I can say, without hesitation, that my pre-internship at Lumsden Elementary School (LES) has been the most valuable experience of my Education degree thus far. At the beginning of the semester, I was asked to make an educational philosophy. In short, what do I believe about education? I’ve always had a difficult time finding an answer to this question. How do I write about my educational beliefs if I have not practiced what I preach? My field experience has allowed me to put my educational philosophy to use.
I had three goals at the beginning of my pre-internship: to be confident in front of the class, to create classroom management, and to create lesson plans that model inquiry based learning. I would say that I met two of my three goals successfully. In order to be confident and create classroom management, the most important thing for me to do was create a positive relationship with the students. I did this in a number of ways. I always made sure to greet the students in the mornings, I interacted with the students at recess through conversation and even played football a few times, and I established a level of trust with the students by demanding respect. If the students were not being respectful during a lesson, I would stop the lesson and wait for them to give me their respect. Although this was awkward and discomforting at times, it sent the message to the students that I was their teacher and deserved respect. Establishing a relationship with the students at the beginning of my field experience made each week easier because the students respected me and appreciated my lessons when I taught.
Creating lesson plans that model inquiry based learning was difficult since I was only in the classroom one day a week. I usually taught a different subject each week, therefore there was limited time for me to create an inquiry project for the students. Inquiry based learning is not something that can be completed in one period; inquiry learning is a process that takes times. This may be a goal that I focus on during my three-week block next semester because I will have the opportunity to focus on a specific subject.
One goal that I did not plan for was teaching for social justice. I taught two lesson plans focused around white privilege and family privilege. Although this was discomforting at times, I am proud of myself for taking the leap to teach about privilege. I think it is important that students recognize their privileges so they do not take them for granted. For my white privilege lesson, I created a video where the students explained what white privilege meant to them.
Lesson planning is still an area that I have some questions about. Learning how to create a lesson plan has been very valuable because I finally understand how to plan and layout a lesson (set, development, closure). However, I still struggle with the formality of lesson planning. I believe that my lesson plan should be made in a way that works for me. Therefore, my lesson plan will not be identical to another teacher’s lesson plan. I also find some of the requirements of a lesson plan repetitive. For example, my classroom management strategies stayed the same from week to week because I made my expectations of the students clear from the first week of pre-internship. Therefore, I do not always see the purpose of writing classroom management strategies on every lesson plan. I very rarely used my lesson plans during my teaching experience because I already knew the structure of my lesson.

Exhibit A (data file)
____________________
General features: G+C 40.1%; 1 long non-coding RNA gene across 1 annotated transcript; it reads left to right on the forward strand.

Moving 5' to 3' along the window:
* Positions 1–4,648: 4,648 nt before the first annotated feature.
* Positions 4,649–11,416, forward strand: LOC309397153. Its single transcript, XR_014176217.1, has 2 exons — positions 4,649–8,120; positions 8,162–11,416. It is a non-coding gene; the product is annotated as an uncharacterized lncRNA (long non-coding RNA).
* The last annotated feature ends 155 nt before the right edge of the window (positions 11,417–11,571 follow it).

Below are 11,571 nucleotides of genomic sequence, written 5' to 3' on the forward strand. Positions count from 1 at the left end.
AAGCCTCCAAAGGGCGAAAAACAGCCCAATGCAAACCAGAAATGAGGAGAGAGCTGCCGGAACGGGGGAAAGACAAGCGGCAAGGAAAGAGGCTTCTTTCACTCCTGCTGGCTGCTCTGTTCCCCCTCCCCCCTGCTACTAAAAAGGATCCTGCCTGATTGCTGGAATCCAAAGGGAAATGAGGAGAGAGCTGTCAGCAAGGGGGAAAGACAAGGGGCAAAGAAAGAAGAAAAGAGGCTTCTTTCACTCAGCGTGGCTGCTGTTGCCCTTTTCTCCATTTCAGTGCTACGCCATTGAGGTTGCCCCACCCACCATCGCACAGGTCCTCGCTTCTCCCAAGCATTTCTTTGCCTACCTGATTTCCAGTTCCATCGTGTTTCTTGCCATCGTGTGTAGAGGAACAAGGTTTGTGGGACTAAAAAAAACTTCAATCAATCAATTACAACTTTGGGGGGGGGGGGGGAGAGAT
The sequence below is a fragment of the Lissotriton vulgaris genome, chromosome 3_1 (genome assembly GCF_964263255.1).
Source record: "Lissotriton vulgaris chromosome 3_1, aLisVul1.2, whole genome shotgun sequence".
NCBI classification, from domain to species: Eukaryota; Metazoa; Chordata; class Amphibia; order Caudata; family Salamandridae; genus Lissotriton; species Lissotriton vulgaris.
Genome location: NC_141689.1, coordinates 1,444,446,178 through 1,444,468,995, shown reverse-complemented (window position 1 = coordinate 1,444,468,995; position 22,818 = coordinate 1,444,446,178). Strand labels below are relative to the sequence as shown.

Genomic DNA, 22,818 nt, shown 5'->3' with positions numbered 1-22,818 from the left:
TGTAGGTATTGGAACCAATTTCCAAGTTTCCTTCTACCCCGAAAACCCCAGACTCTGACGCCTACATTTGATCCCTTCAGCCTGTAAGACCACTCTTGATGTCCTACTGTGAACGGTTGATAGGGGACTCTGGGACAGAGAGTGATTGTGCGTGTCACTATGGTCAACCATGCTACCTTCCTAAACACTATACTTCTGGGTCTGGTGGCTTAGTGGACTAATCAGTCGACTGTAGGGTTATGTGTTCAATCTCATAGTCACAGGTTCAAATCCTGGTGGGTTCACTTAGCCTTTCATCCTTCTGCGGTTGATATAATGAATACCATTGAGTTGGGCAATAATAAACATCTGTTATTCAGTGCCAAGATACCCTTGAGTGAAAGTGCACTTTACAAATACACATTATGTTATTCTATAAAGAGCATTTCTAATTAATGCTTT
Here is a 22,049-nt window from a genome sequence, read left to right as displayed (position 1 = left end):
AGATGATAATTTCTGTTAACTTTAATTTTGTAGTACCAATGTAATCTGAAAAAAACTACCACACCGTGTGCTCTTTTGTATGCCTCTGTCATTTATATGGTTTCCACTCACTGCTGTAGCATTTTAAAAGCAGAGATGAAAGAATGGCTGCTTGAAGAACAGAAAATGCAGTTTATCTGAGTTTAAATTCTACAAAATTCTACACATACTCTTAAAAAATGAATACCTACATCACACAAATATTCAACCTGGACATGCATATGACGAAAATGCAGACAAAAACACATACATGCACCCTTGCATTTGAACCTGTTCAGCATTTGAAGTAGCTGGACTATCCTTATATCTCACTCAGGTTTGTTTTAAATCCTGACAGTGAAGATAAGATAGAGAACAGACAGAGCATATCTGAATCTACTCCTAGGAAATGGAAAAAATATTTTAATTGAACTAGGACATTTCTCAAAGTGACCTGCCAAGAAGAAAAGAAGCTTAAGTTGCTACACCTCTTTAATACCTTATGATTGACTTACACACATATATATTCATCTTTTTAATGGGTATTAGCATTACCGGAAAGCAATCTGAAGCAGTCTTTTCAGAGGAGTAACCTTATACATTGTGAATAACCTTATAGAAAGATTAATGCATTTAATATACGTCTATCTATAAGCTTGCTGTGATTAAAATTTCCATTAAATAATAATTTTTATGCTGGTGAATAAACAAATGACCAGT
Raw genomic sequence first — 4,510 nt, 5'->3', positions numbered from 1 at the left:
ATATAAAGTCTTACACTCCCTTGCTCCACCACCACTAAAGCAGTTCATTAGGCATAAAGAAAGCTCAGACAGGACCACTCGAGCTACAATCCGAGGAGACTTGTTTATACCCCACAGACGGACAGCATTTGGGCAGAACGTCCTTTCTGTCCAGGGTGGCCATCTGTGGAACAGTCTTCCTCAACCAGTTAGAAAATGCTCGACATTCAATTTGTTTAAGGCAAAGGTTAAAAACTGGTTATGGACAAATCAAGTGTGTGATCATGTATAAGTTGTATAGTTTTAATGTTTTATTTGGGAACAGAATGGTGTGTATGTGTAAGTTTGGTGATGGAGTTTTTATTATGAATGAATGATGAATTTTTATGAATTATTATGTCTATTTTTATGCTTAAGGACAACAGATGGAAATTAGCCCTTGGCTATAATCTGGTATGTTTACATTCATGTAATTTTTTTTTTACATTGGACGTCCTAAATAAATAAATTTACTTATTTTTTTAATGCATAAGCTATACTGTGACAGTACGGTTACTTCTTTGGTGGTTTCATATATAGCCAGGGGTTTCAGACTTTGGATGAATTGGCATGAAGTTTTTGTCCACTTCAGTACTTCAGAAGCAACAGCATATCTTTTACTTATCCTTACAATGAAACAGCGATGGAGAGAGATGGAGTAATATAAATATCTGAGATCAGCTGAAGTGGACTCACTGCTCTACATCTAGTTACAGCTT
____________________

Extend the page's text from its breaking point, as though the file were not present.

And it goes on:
I learned the most through my cooperating teacher at Lumsden Elementary School. I appreciated how willing she was to share her ideas with me and always gave me constructive feedback. She always shared her ideas about how I could improve my lesson plan by providing me with various suggestions. Then I was able to watch her teach the class and see her ideas and suggestions put to use. She illustrated how important building a relationship with the students is, especially in a middle years classroom. The biggest thing I learned from my cooperating teacher was flexibility. If I had to define teaching in one word it would be flexibility. There were multiple times in my lessons where things did not go as planned, technology failed, or time constraints interfered, and I had to adapt to make my lesson work. I can confidently say that I have grown in my ability to adapt my lesson plan since the beginning of my field experience. I have learned that thing do not always go as planned and as a teacher, you have to “roll with the punches”. Flexibility is something I would add to my teaching philosophy after having completed my pre-internship at LES.
My field experience in the grade 8 class at LES has been a whirlwind. If you were to tell me that 8 weeks would fly by so fast in the first week of my placement I would not have believed you. I have learned so much from the students, the staff, my classmates, and most significantly, my cooperating teacher. I would say my biggest area of growth would be my confidence. Thinking back to my first lesson, I was anxious, nervous, and constantly looking at my lesson plan. After eight weeks of teaching at LES, I’m able to successfully stand up in front of a class and teach a lesson. I think the reason for this is due to three key aspects:
- Creating positive relationships with students
- Being flexible during a lesson plan
- Demanding respect from my students
When I think back to the start of the semester when I was asked about my teaching philosophy, I would have answered based on what I thought the professor would want to hear. I can now say that my teaching philosophy is my own. It is my beliefs based on my experiences at LES. I have come to the conclusion that no teachers will teach the same. Instead, teachers must find a way to teach that works for them and their students. My teaching philosophy belongs to me, and although it will change as I gain more experience, it will always be mine.